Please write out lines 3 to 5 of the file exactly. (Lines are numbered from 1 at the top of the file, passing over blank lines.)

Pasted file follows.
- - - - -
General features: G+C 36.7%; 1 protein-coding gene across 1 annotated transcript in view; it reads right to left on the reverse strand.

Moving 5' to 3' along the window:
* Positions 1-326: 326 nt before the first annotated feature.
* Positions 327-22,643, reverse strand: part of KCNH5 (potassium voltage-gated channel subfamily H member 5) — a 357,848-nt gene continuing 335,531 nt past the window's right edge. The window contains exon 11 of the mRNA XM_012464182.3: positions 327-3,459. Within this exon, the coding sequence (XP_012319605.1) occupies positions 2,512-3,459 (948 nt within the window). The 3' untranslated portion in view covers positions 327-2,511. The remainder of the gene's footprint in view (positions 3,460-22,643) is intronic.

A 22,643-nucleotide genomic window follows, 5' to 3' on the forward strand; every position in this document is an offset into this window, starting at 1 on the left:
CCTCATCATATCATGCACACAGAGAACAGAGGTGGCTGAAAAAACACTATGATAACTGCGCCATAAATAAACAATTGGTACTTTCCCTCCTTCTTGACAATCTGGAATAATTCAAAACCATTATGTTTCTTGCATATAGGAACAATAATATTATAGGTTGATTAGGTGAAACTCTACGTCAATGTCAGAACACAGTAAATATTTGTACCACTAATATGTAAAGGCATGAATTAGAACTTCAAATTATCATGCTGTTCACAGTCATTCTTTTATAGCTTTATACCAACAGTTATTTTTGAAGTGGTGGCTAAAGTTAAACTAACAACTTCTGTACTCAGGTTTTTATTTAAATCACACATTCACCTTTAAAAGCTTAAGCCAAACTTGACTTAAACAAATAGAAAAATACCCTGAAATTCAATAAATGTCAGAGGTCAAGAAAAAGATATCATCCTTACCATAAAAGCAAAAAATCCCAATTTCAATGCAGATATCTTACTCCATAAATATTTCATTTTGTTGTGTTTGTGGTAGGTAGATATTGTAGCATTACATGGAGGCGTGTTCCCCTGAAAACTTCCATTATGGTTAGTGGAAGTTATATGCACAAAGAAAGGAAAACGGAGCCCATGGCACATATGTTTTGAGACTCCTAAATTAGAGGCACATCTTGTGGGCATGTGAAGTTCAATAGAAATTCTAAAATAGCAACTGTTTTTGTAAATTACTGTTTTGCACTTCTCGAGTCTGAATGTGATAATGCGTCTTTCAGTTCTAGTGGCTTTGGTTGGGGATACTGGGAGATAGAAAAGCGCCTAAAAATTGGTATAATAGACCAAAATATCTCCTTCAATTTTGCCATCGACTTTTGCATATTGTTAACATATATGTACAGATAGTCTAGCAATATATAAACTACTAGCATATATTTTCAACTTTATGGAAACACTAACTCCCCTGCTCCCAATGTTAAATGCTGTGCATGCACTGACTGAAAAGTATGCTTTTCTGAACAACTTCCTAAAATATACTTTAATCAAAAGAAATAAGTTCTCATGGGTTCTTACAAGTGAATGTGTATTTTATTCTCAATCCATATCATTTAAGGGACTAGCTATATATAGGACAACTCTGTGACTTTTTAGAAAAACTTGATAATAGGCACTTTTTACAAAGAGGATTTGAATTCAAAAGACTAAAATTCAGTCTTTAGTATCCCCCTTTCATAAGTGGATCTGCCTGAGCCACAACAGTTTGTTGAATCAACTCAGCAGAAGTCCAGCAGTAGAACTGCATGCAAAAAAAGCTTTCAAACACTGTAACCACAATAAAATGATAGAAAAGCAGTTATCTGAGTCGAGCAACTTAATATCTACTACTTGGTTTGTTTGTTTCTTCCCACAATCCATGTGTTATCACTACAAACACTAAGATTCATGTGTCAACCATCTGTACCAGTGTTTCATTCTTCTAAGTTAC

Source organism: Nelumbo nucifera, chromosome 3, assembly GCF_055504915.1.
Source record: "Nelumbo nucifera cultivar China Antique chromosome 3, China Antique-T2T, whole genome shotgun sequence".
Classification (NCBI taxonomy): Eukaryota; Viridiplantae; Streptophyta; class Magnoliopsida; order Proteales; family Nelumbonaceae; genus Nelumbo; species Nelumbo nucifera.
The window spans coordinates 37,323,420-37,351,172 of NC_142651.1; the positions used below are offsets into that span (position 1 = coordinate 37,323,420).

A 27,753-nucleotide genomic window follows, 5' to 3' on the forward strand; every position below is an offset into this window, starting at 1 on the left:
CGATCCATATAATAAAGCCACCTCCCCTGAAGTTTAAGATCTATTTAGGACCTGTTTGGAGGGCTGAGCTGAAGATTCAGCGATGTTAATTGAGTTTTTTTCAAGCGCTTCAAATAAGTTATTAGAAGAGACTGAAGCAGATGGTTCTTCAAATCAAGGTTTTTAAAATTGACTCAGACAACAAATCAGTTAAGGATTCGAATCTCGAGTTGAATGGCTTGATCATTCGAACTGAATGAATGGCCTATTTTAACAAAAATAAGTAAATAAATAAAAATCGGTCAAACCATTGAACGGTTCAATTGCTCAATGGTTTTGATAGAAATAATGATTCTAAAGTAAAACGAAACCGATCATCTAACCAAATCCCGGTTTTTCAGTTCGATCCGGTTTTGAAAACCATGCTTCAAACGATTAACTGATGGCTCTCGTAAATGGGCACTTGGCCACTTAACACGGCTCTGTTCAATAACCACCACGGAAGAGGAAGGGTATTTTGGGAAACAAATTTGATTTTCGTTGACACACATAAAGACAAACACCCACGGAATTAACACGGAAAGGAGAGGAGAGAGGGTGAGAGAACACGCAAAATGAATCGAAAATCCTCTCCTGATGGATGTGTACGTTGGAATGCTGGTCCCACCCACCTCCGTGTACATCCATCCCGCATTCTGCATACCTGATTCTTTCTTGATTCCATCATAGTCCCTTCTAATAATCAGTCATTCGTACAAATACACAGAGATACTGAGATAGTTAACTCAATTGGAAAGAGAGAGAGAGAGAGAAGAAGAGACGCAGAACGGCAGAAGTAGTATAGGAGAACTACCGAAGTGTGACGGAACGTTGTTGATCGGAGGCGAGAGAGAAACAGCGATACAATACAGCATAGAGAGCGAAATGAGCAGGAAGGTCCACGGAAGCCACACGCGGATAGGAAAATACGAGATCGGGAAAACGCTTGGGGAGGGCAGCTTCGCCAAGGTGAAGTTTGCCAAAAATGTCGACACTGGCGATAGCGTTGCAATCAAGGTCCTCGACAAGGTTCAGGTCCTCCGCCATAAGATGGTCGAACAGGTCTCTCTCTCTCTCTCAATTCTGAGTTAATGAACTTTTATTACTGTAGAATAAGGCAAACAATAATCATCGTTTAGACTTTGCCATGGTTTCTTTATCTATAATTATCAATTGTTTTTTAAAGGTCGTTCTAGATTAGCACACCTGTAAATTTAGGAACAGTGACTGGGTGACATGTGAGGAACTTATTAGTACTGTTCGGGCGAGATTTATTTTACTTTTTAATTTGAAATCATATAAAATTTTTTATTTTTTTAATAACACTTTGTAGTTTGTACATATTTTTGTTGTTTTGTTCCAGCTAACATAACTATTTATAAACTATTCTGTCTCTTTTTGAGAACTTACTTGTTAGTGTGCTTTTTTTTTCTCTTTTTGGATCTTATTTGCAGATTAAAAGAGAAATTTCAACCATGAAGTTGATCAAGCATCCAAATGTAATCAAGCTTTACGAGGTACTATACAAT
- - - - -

* Positions 1-326: 326 nt before the first annotated feature.
* Positions 327-22,643, reverse strand: part of KCNH5 (potassium voltage-gated channel subfamily H member 5) — a 357,848-nt gene continuing 335,531 nt past the window's right edge. The window contains exon 11 of the mRNA XM_012464182.3: positions 327-3,459. Within this exon, the coding sequence (XP_012319605.1) occupies positions 2,512-3,459 (948 nt within the window). The 3' untranslated portion in view covers positions 327-2,511. The remainder of the gene's footprint in view (positions 3,460-22,643) is intronic.

A 22,643-nucleotide genomic window follows, 5' to 3' on the forward strand; every position in this document is an offset into this window, starting at 1 on the left: